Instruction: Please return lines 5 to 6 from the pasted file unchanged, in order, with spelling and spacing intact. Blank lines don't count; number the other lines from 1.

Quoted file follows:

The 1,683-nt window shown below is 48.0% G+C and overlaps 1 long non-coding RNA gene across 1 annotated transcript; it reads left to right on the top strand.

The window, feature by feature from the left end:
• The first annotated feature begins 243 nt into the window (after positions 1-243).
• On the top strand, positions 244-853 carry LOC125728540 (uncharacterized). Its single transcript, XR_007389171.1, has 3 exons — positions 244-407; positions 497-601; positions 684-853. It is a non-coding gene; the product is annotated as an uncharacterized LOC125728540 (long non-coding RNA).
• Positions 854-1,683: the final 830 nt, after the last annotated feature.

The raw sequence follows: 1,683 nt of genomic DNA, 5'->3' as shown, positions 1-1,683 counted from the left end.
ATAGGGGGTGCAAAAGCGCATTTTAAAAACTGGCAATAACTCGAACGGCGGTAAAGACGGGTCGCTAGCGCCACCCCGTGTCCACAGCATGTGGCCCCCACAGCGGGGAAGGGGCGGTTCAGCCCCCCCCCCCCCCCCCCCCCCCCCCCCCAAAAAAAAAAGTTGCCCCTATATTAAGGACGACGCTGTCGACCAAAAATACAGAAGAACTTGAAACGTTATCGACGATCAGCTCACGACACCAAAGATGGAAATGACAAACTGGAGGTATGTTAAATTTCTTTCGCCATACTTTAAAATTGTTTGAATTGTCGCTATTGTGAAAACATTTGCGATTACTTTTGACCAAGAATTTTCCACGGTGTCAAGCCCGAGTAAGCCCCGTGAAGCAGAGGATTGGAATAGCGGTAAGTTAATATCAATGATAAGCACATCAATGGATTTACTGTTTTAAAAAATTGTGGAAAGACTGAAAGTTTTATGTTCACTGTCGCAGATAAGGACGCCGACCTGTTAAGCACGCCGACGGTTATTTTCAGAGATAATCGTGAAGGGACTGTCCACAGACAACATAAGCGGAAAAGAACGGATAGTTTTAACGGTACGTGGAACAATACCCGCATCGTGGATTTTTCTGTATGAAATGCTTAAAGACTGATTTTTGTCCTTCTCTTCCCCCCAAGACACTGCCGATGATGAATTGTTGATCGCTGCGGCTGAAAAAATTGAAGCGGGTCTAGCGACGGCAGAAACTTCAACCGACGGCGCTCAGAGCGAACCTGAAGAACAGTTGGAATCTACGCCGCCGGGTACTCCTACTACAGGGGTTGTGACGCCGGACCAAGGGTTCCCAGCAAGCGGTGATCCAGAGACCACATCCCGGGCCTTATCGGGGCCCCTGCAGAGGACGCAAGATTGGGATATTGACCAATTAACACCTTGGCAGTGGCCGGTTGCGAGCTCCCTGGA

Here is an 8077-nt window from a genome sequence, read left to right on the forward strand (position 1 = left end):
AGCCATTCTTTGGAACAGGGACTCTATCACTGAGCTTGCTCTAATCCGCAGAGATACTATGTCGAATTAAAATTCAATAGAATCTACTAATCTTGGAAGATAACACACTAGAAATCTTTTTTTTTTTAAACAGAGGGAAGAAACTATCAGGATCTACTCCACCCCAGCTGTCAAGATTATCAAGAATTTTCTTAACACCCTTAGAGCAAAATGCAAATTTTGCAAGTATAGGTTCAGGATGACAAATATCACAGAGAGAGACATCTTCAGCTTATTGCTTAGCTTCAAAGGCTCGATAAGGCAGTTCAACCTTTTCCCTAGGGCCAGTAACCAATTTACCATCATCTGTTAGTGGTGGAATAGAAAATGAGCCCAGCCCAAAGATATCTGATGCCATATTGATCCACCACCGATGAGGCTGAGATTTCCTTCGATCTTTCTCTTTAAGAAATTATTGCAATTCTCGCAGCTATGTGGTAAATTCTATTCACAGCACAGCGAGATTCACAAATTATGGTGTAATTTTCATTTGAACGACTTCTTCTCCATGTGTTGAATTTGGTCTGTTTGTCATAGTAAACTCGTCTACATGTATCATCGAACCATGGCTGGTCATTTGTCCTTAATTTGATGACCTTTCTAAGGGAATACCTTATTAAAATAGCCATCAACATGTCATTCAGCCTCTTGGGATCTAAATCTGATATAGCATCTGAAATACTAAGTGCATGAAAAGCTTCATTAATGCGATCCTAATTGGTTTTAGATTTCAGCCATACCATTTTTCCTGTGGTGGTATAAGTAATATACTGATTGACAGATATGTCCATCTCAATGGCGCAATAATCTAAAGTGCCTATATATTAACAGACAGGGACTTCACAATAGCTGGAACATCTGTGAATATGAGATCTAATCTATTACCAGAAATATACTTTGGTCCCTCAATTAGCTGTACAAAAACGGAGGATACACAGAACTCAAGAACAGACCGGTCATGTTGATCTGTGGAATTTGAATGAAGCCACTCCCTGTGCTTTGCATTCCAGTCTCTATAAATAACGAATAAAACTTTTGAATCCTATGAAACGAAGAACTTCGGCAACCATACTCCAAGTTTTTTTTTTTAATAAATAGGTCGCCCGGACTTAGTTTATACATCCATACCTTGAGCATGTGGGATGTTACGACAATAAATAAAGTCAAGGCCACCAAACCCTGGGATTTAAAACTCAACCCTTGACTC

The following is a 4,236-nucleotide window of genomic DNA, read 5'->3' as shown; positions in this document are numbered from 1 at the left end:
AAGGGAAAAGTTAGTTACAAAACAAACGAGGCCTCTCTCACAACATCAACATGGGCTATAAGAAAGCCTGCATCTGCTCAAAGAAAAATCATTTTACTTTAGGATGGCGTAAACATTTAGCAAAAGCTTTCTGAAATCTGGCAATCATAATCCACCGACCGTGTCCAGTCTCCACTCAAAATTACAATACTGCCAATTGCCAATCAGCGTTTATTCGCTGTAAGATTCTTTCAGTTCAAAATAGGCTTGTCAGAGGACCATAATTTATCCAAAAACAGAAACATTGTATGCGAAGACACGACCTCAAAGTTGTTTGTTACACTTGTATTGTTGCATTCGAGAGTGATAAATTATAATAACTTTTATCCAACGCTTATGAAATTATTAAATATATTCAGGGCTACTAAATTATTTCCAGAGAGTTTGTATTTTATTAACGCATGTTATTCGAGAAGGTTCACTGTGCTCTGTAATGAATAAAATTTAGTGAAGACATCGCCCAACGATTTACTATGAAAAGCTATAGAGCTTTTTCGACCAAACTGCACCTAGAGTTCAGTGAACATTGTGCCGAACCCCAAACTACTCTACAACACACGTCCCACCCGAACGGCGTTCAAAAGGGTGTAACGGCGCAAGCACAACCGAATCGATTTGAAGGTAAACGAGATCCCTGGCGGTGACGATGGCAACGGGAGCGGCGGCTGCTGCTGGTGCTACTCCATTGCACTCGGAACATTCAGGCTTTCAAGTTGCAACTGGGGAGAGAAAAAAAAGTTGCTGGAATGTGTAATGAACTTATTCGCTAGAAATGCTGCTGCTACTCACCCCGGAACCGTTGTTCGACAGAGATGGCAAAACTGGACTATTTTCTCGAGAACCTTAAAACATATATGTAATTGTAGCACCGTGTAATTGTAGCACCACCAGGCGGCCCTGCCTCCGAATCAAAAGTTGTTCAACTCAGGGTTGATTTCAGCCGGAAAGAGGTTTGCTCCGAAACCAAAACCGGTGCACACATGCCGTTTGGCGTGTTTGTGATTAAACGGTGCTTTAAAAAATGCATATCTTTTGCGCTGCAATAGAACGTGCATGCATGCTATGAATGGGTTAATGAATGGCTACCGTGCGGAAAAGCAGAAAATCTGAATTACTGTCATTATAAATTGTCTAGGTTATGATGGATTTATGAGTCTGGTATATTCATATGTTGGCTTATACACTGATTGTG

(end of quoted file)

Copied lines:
• Positions 854-1,683: the final 830 nt, after the last annotated feature.

The raw sequence follows: 1,683 nt of genomic DNA, 5'->3' as shown, positions 1-1,683 counted from the left end.